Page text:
In New York, Governor Kathy Hochul spoke at rallies in Seneca Falls and then in Albany. “I’m sick and tired of fighting for abortion rights,” she said. “It is the established law in the nation and you are not taking it from us immediately, now or never.”
At an unrelated event in Maine, Republican Sen. Susan Collins called the Texas law “extreme, inhumane, and unconstitutional” and said she was in Roe v. Wade as the “law of the land”.
She said she is working with two Democrats and another Republican, and they are “vetting” the language of their bill. Collins declined to identify his associates, but said legislation would be introduced soon.
An opponent of women’s access to abortion called this year’s March theme “the macabre.”
“What about equal rights for unborn women?” Jean Mancini, president of the anti-abortion group called March for Life, tweeted.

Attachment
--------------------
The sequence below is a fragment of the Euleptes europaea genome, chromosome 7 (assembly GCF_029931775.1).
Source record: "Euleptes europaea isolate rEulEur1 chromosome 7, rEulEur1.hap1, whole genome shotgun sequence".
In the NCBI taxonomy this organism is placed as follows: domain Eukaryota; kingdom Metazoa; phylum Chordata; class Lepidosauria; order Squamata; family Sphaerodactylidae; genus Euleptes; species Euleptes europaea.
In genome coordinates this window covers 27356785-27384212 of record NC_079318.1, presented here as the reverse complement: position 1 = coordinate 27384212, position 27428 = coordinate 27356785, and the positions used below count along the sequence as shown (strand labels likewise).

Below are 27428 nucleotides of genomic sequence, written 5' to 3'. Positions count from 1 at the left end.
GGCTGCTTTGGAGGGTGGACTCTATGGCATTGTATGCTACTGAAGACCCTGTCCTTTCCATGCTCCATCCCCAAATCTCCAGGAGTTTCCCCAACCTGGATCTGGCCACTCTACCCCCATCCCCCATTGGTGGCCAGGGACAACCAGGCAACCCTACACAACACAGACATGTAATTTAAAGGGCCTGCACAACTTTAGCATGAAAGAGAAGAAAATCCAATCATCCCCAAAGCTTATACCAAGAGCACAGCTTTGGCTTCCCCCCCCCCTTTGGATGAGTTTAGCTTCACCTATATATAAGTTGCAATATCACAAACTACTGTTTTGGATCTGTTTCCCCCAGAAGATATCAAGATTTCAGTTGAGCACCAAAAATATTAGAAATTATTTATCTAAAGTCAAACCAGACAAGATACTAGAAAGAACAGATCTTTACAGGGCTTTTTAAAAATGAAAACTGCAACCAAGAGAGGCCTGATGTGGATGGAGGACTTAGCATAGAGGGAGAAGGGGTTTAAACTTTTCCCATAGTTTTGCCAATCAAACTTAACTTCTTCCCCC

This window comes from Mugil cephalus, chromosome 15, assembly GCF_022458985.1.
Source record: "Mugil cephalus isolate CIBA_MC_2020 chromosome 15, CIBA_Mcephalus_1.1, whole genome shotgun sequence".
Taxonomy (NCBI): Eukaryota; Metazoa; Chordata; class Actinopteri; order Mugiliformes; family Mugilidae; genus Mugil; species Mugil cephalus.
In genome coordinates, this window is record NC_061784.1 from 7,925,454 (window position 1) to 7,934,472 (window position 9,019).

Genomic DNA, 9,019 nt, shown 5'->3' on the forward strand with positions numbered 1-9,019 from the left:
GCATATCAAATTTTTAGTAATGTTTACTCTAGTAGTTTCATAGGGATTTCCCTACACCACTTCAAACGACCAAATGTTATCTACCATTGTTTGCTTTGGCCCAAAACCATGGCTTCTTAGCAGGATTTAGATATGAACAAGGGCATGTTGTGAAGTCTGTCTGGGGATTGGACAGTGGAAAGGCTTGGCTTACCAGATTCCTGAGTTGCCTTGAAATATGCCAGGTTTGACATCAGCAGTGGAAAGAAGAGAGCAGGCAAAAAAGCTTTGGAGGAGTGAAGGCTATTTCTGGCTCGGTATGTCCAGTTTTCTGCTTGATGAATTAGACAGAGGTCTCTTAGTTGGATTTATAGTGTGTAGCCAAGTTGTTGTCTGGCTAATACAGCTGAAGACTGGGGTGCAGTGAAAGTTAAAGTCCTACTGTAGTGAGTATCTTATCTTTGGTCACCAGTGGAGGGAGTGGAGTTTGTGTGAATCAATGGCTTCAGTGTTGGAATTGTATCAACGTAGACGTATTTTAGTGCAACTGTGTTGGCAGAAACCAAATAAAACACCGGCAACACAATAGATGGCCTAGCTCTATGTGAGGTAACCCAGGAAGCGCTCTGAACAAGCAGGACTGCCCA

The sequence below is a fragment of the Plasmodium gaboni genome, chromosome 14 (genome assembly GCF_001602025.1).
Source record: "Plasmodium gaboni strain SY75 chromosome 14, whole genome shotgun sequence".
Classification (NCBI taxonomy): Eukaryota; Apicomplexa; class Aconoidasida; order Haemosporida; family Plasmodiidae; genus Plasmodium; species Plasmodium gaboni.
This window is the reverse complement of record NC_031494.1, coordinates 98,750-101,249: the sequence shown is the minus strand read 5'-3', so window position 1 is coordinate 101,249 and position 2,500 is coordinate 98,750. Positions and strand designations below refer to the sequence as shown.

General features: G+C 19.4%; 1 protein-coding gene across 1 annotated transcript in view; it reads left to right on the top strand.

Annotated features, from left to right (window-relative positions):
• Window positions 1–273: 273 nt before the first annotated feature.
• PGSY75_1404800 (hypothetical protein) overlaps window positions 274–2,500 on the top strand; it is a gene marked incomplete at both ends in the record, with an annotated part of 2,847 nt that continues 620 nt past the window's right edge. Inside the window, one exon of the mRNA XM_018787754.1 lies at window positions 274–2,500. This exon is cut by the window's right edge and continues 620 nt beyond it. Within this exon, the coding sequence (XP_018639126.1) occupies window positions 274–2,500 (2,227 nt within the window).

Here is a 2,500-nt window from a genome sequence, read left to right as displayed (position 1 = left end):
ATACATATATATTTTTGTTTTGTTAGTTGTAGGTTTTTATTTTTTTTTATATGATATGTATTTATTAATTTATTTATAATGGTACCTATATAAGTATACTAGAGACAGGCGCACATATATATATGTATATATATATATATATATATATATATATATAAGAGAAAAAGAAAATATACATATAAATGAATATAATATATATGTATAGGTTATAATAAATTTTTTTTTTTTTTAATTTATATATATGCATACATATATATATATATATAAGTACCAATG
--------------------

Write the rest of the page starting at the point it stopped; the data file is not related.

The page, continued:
The Women’s March has become a regular event – though interrupted by the coronavirus pandemic – as millions of women turned out in the United States and around the world a day after Trump’s January 2017 inauguration. Trump supported punishing women for having abortions and made the appointment of conservative judges a mission of his presidency.
With the sun setting in Washington on Saturday, Ramsay Taviotdale of Arlington, Virginia — who, when asked about her age, said she was “old enough to remember when abortion was not legal” — hand-woven pink wool Was one of the few to wear it. The caps that set the 2017 Women’s March apart.
Without Trump as a central figure to rally against women of different political beliefs, and with the pandemic still going strong, organizers spoke of hundreds of thousands of participants on Saturday, not the millions of 2017.
Taviotdale said this does not diminish the urgency of the moment. “This Texas thing – it can’t stand any way. It’s a thin edge of the nail,” she said.
Security in the capital was much lighter than at a political rally a few weeks earlier in support of jailed Trump supporters in the January 6 uprising. No fence was erected around the US Capitol, with the Capitol police chief saying there was nothing to suggest Saturday’s rally was violent.
John O’Connor in Springfield, Illinois; David Sharp in Bath, Maine; and Daisy Nguyen in San Francisco contributed.